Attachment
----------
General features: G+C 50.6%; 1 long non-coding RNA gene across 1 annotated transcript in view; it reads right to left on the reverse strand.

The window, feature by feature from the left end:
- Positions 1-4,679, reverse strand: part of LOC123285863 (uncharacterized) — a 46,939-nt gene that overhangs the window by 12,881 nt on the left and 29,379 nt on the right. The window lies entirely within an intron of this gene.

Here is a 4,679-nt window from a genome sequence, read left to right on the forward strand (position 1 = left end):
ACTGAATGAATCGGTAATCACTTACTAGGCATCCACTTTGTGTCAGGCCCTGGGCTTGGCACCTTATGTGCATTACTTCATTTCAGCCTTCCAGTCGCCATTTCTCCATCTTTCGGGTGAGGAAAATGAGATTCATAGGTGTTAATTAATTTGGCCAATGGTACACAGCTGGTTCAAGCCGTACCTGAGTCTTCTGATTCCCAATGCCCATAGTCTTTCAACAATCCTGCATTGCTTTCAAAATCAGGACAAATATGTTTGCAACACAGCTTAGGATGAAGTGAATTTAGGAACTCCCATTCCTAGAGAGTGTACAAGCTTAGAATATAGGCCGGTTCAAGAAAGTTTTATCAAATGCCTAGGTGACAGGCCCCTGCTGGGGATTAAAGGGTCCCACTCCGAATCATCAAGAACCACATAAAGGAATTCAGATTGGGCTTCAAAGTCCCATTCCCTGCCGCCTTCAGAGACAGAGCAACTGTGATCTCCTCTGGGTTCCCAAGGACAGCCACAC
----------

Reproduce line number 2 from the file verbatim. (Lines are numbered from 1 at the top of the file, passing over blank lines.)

The window, feature by feature from the left end: